Wednesday, March 24, 2010

When Heaven and Earth echo the same Refrain


When Heaven and Earth echo the same Refrain
Reflection for the Celebration of the Passion Sunday or Palm Sunday

Luke 22:14--26:53

On Sunday, we will celebrate the Great entry of Jesus' to the city of Jerusalem or popularly called as Palm Sunday. Filipinos bring to church and wave their "Palaspas" or coconut fronds, the native version of palm branches that the crowd is said to have waved to acclaim Jesus.

On the Closer reading of the Luke's accout, however we see that the people were spreading their cloaks on the road; there is no mention of palms. Mark mentions leafy branches that people had cut from the fields (Mk. 11:18). That is probably what actually happened. What liturgy and popular imagination have adopted is John's version: a great crowd took palm branches and went out to meet Jesus (Jn. 12:13). Jesus is welcomed the way as pagan kings and emperors were welcomed by the populace waiting for favor. The theme of his kingship is clearly underlined. Later, in Christian liturgy and art, the palm will become a symbol of martyrdom. A great multitude of martyrs stands before the lamb Jesus in Glory holding palm branches in their hands crying out: "Salvation comes from our God, who is seated on the throne, and from the Lamb" (Rev. 8:9-10) John's account appears like a festive liturgy. But the heavenly liturgy is somehow echoed on the earth messengers. The Crowd is delirious with Joy because they see him as the Messiah who comes to save them from their oppressors, especially the Romans. The shout "Hosannah!" "Save us Now!" they cry out with political deliverance. Luke, a very perspective writer does not however, present Jesus' multitude of disciples crying this way. Instead they proclaim "Blessed is the king who comes in the Name of the Lord. Peace in heaven and glory in the highest." Whatever might have been the disciples' intention, the evangelists has their shouting a refrain to the song of the heavenly host on Christmas midnight "Glory to God in the highest and on earth peace on whom is favored rest" (Lk. 2:14). Before the Passion, earthly voices echo the angelic ones. For Luke, the whole life of Jesus is contained by the angelic and human refrain: "Glory to God, peace to men... " Peace was proclaimed even when the Roman order for the census forced by the Messiah to be born in the stable. Peace is again proclaimed even while the enemies of Jesus (the Jewish and roman authorities) plan to get rid of him. Peace is the gift of God, achieved through the birth, ministry, passion, death and resurrection of Jesus. Peace is the overcoming of all division, of evil of death; won by Jesus, the Prince of Peace, who suffered and died for the glory of God and the Salvation of men and Women.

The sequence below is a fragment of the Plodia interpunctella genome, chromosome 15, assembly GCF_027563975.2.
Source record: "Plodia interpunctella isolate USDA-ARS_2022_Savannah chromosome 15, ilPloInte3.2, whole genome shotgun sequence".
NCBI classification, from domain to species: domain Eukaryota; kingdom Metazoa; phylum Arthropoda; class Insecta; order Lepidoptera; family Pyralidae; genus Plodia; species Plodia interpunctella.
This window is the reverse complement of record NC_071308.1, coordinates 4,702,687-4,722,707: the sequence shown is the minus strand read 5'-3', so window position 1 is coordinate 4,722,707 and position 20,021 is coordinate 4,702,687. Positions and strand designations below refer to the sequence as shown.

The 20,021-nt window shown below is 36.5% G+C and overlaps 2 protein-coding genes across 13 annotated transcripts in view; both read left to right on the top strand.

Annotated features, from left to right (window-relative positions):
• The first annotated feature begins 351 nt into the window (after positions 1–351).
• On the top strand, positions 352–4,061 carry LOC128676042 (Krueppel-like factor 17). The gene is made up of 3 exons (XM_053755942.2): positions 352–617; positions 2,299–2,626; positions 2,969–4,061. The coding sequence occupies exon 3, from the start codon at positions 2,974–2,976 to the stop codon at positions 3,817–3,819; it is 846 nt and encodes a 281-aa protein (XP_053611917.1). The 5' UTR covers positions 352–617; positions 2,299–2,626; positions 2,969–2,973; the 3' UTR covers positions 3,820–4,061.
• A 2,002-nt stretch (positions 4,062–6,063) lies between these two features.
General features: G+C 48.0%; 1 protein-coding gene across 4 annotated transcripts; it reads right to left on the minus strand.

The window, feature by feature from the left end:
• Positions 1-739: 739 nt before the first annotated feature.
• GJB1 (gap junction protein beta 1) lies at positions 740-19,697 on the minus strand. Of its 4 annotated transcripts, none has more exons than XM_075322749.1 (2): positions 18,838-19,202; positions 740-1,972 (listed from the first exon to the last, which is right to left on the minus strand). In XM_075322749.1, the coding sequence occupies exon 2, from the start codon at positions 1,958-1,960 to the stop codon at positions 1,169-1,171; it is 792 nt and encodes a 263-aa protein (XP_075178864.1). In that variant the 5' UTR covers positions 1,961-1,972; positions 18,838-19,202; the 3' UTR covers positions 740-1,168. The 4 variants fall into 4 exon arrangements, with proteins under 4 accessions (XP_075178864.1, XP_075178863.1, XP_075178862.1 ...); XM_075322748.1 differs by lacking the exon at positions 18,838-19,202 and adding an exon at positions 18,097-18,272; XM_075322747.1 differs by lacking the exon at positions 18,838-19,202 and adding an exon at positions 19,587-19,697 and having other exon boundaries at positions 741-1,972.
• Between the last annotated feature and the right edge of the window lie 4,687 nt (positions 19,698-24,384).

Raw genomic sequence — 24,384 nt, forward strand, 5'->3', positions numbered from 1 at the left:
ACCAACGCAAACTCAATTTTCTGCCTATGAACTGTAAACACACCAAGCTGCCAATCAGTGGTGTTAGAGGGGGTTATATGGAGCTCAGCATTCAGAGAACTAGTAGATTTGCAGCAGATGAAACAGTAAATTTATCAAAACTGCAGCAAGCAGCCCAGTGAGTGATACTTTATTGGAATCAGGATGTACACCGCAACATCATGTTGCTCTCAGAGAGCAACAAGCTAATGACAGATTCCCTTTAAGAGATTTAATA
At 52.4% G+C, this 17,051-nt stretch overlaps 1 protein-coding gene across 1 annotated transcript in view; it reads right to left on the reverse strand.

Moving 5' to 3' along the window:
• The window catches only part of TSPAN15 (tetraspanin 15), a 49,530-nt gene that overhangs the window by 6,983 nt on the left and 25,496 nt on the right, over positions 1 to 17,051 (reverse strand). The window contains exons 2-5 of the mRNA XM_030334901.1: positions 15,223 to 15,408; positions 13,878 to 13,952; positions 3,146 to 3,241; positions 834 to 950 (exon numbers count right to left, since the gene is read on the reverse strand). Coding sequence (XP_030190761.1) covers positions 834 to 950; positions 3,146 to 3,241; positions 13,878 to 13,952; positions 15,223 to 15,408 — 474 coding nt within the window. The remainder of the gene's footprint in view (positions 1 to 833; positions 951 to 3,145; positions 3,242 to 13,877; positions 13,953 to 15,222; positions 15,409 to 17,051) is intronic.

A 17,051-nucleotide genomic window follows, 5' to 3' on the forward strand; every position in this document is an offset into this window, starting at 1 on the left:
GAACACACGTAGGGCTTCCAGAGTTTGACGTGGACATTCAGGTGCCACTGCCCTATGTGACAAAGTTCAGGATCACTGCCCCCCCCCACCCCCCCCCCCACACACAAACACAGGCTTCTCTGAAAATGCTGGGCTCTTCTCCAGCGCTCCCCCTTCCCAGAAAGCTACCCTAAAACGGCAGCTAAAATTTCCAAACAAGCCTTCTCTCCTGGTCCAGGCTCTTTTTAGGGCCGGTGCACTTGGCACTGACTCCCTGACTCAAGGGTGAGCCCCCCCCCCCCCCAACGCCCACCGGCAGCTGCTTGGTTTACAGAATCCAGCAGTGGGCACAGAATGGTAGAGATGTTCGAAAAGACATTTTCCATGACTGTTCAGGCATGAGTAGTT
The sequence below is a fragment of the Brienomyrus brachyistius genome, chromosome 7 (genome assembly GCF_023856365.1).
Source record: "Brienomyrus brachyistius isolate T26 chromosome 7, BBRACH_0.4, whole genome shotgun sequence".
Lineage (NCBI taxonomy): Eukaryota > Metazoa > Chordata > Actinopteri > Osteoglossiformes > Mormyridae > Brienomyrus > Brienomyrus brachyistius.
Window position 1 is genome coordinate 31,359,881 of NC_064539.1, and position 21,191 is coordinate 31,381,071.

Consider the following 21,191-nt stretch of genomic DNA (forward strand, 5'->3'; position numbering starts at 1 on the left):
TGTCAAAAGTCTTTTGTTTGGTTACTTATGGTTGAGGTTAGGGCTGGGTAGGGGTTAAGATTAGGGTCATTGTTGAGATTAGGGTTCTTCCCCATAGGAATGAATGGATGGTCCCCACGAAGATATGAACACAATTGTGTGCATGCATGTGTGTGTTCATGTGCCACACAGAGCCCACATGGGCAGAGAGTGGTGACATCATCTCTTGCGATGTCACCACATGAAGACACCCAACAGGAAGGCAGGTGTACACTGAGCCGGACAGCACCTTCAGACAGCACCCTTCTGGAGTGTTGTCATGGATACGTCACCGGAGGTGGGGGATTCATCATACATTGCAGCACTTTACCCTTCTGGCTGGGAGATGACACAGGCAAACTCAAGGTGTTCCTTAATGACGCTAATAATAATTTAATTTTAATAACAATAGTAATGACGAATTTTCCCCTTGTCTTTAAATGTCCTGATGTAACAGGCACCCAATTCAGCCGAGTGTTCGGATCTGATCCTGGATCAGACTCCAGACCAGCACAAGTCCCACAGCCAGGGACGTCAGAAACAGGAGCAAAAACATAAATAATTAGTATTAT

Have a Blessed and Meaningful Observance of Holy Week


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